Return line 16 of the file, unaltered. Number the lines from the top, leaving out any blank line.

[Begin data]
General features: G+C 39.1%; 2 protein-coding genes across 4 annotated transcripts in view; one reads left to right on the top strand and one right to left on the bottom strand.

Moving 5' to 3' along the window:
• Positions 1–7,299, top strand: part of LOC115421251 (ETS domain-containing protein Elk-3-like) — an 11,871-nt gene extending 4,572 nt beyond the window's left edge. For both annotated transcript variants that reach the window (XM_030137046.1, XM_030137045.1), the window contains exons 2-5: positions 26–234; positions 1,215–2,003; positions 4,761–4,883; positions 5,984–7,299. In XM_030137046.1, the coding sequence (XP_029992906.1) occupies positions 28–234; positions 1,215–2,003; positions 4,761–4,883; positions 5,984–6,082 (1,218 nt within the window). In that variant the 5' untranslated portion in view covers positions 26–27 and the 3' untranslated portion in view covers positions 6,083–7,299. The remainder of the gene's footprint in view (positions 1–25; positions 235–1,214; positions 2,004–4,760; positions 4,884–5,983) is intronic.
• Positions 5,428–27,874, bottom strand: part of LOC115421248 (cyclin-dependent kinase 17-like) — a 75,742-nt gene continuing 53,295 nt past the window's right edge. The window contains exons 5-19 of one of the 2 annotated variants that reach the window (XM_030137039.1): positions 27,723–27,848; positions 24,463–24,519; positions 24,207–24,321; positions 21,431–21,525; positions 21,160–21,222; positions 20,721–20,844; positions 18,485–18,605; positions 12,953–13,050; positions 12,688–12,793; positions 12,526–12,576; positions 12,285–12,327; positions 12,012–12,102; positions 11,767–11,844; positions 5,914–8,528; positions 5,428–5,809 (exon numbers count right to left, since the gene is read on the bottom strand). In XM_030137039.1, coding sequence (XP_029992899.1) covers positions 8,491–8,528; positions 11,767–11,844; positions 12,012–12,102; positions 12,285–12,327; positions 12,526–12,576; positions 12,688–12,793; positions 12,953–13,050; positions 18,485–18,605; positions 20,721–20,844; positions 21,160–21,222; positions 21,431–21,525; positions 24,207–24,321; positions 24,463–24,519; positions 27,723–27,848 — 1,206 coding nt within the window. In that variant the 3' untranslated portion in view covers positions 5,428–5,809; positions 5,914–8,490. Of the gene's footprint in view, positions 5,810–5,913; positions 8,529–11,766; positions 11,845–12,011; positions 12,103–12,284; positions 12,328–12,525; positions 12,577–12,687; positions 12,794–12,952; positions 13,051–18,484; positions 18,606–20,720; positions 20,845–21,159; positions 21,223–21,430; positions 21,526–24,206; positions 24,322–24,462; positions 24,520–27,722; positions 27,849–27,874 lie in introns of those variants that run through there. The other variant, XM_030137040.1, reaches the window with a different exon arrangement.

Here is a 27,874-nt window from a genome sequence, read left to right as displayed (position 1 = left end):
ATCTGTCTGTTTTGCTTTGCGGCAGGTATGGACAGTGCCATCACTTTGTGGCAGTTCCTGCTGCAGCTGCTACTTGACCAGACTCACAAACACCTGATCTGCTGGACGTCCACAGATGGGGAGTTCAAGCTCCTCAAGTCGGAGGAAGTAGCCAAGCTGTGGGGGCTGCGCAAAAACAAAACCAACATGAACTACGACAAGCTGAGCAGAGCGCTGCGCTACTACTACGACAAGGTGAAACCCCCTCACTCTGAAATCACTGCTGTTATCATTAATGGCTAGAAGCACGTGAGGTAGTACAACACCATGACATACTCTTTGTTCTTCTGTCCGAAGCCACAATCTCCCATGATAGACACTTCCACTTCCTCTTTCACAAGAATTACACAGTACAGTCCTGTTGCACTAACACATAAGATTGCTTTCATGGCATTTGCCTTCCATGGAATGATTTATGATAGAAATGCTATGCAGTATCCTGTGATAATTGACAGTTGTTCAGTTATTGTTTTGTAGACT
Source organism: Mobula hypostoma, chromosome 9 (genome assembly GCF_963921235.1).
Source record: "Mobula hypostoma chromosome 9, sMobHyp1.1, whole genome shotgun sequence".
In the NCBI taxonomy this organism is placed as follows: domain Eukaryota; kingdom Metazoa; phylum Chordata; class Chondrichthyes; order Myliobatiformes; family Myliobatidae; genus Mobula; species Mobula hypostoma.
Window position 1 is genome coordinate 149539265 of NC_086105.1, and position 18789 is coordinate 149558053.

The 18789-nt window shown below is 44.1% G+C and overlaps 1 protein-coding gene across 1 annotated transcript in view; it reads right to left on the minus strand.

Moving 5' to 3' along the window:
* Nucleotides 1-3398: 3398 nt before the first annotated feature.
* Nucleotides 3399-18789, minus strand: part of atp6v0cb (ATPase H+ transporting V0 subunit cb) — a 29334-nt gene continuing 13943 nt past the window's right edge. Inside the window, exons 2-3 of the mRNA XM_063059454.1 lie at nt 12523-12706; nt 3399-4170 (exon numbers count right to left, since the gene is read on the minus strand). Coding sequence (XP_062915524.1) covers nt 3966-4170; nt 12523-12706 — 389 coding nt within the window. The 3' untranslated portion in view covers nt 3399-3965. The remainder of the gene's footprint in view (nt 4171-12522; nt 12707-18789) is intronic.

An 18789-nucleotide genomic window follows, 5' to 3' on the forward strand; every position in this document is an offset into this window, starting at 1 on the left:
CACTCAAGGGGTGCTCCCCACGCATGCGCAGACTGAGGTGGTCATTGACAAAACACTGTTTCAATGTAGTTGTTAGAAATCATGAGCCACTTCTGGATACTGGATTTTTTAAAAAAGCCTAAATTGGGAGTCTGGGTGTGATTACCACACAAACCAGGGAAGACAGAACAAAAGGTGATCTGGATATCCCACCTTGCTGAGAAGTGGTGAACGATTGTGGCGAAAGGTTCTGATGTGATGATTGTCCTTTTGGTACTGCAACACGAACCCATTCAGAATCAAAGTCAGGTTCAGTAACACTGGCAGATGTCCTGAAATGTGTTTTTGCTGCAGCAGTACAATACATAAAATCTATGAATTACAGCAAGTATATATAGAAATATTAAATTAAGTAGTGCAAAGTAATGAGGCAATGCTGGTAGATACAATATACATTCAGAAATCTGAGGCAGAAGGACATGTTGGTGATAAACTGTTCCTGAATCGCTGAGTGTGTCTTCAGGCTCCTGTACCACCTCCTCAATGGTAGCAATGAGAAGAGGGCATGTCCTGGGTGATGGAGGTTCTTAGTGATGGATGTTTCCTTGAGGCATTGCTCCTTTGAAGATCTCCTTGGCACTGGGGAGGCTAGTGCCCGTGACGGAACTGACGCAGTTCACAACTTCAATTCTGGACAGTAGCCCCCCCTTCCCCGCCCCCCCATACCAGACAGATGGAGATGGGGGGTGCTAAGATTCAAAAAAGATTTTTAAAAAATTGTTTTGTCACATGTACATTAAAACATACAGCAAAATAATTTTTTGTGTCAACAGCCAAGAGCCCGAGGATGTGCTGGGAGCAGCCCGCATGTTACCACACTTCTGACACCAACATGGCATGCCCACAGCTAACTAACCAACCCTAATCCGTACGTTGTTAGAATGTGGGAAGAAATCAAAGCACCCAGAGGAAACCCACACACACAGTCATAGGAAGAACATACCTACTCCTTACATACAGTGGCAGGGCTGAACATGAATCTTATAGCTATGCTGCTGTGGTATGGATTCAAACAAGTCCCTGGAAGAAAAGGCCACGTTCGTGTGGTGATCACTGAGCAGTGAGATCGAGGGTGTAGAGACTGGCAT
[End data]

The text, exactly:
CACTCAAGGGGTGCTCCCCACGCATGCGCAGACTGAGGTGGTCATTGACAAAACACTGTTTCAATGTAGTTGTTAGAAATCATGAGCCACTTCTGGATACTGGATTTTTTAAAAAAGCCTAAATTGGGAGTCTGGGTGTGATTACCACACAAACCAGGGAAGACAGAACAAAAGGTGATCTGGATATCCCACCTTGCTGAGAAGTGGTGAACGATTGTGGCGAAAGGTTCTGATGTGATGATTGTCCTTTTGGTACTGCAACACGAACCCATTCAGAATCAAAGTCAGGTTCAGTAACACTGGCAGATGTCCTGAAATGTGTTTTTGCTGCAGCAGTACAATACATAAAATCTATGAATTACAGCAAGTATATATAGAAATATTAAATTAAGTAGTGCAAAGTAATGAGGCAATGCTGGTAGATACAATATACATTCAGAAATCTGAGGCAGAAGGACATGTTGGTGATAAACTGTTCCTGAATCGCTGAGTGTGTCTTCAGGCTCCTGTACCACCTCCTCAATGGTAGCAATGAGAAGAGGGCATGTCCTGGGTGATGGAGGTTCTTAGTGATGGATGTTTCCTTGAGGCATTGCTCCTTTGAAGATCTCCTTGGCACTGGGGAGGCTAGTGCCCGTGACGGAACTGACGCAGTTCACAACTTCAATTCTGGACAGTAGCCCCCCCTTCCCCGCCCCCCCATACCAGACAGATGGAGATGGGGGGTGCTAAGATTCAAAAAAGATTTTTAAAAAATTGTTTTGTCACATGTACATTAAAACATACAGCAAAATAATTTTTTGTGTCAACAGCCAAGAGCCCGAGGATGTGCTGGGAGCAGCCCGCATGTTACCACACTTCTGACACCAACATGGCATGCCCACAGCTAACTAACCAACCCTAATCCGTACGTTGTTAGAATGTGGGAAGAAATCAAAGCACCCAGAGGAAACCCACACACACAGTCATAGGAAGAACATACCTACTCCTTACATACAGTGGCAGGGCTGAACATGAATCTTATAGCTATGCTGCTGTGGTATGGATTCAAACAAGTCCCTGGAAGAAAAGGCCACGTTCGTGTGGTGATCACTGAGCAGTGAGATCGAGGGTGTAGAGACTGGCAT